Sri Lankan election: General Fonseka’s anti-working class agenda

The Socialist Equality Party (SEP) has repeatedly warned that General Sarath Fonseka’s emergence as a presidential candidate represents a shift by significant sections of the political establishment towards police-state rule amid the country’s deepening economic and social crisis.


This warning is confirmed by Fonseka’s election manifesto, which is a “common minimum program” agreed by the right-wing United National Party (UNP) and Sinhala chauvinist Janatha Vimukthi Peramuna (JVP). Both opposition parties are backing the former army chief and falsely promoting him as a democratic alternative to incumbent President Mahinda Rajapakse.


Like other politicians around the world, Fonseka is aping US President Obama’s campaign. Taking a leaf straight out of Obama’s script, he has entitled his manifesto “Visvasaneeya Venesak” or “Believable Change”. “I am different. I am change. I will bring believable change,” he declared. Like Obama, Fonseka is appealing to the widespread hostility towards the incumbent regime while obscuring his actual agenda.


In reality there are no fundamental differences between the two candidates. Rajapakse plunged the island back to war in July 2006 and Fonseka, as the country’s top general, ruthlessly prosecuted the offensive against the separatist Liberation Tigers of Tamil Eelam (LTTE). Both men are responsible for the thousands of civilians killed by the military’s indiscriminate bombardments, the hundreds of thousands left homeless and the incarceration of 280,000 Tamil civilians after the LTTE’s defeat last May.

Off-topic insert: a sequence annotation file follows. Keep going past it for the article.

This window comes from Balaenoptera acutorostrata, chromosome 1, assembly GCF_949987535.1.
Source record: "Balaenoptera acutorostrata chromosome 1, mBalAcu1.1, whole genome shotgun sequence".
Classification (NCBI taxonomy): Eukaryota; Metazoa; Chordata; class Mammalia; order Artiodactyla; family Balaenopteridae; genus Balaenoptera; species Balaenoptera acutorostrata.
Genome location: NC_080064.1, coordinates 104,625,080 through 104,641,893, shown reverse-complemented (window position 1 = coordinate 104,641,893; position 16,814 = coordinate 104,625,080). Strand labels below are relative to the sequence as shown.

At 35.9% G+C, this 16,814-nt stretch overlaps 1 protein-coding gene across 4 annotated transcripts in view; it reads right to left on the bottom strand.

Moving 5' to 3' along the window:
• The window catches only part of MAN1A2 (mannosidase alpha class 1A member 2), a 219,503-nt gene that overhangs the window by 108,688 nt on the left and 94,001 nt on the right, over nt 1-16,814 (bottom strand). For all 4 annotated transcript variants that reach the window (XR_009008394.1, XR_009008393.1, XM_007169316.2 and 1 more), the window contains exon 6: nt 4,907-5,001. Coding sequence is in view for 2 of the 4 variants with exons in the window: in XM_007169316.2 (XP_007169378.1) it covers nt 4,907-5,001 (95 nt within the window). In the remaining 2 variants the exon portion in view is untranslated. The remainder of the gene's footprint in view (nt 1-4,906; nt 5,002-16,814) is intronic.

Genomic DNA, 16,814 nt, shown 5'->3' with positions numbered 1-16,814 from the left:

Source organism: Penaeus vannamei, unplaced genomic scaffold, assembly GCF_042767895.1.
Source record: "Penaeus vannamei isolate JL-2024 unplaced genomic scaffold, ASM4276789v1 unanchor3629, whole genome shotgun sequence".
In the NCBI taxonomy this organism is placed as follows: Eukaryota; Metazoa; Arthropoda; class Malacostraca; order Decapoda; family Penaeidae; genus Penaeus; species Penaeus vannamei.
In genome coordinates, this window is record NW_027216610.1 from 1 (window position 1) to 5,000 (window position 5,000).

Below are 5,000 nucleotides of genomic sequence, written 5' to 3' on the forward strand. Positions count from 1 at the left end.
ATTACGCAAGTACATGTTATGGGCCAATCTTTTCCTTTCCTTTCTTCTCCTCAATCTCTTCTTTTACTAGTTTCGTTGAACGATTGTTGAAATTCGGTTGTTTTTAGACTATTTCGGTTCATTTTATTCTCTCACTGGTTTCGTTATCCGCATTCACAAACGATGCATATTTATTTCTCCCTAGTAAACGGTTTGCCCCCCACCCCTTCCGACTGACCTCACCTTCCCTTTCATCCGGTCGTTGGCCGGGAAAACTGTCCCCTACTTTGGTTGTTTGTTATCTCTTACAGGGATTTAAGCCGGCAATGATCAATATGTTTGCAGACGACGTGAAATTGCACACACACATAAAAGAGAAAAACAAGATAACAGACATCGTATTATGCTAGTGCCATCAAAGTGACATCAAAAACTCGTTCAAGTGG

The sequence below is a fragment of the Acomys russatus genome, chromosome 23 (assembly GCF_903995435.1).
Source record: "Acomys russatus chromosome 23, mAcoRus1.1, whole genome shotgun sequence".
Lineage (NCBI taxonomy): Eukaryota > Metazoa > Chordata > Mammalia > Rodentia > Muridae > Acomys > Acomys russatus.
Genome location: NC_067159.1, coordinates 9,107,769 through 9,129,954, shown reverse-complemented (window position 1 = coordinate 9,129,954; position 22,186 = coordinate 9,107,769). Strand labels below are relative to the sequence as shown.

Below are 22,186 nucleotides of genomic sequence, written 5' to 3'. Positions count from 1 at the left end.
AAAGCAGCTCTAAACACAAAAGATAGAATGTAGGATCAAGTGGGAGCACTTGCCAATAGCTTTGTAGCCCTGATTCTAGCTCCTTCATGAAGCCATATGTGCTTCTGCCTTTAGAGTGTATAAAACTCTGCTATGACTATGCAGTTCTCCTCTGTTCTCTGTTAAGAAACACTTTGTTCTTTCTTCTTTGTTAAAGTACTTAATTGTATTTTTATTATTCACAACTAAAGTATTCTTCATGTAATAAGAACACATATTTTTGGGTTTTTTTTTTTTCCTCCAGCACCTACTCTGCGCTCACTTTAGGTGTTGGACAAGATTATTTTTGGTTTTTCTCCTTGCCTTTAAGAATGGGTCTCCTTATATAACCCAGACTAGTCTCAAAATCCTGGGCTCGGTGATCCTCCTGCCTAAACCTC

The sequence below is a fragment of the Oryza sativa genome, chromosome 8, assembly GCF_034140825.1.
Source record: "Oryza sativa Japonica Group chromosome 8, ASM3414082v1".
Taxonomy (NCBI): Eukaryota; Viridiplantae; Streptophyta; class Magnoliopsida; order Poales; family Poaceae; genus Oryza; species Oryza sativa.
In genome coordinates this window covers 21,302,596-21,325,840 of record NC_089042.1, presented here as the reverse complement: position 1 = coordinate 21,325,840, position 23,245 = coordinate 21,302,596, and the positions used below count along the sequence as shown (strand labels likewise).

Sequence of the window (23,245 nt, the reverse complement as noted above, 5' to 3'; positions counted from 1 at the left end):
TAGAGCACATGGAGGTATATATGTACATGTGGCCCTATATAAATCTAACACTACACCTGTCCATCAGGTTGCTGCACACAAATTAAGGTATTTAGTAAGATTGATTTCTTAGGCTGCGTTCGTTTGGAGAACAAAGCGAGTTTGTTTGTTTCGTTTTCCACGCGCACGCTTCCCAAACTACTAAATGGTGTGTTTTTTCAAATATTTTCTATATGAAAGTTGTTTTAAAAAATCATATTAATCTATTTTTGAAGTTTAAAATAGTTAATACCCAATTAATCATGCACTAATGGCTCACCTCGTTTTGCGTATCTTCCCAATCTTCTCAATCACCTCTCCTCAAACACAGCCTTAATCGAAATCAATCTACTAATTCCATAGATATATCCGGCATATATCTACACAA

Fonseka was a key participant in the politico-military cabal around Rajapakse that waged the war, trampled on democratic rights and imposed the burdens of the war on the working class. He now postures as a disgusted opponent of the regime, even criticising the “culture of disappearances and extra-judicial executions” that he and the military were, at the very least, complicit in. Fonseka fell out with Rajapakse after the president sidelined the military brass and claimed all the credit for the victory himself.


Fonseka’s message of “believable change” is addressed to two very different audiences. First, he is trying to exploit the mass hostility, among Sinhala, Tamil and Muslim working people alike, toward the Rajapakse regime. He is fraudulently posing as a pious man, born to bring democracy, peace and prosperity. Such rhetoric is necessary because the entire political order, not just the government, is discredited in the eyes of working people.


Appealing to widespread popular sentiment, Fonseka laments: “The peace that the people expected at the end of the war has not materialised. Their hopes have been dashed. The economy has collapsed.” He even sheds a few crocodile tears over the fact that some people that cannot even afford three meals a day. He emphasises that he is not a politician and part of the culture of corruption.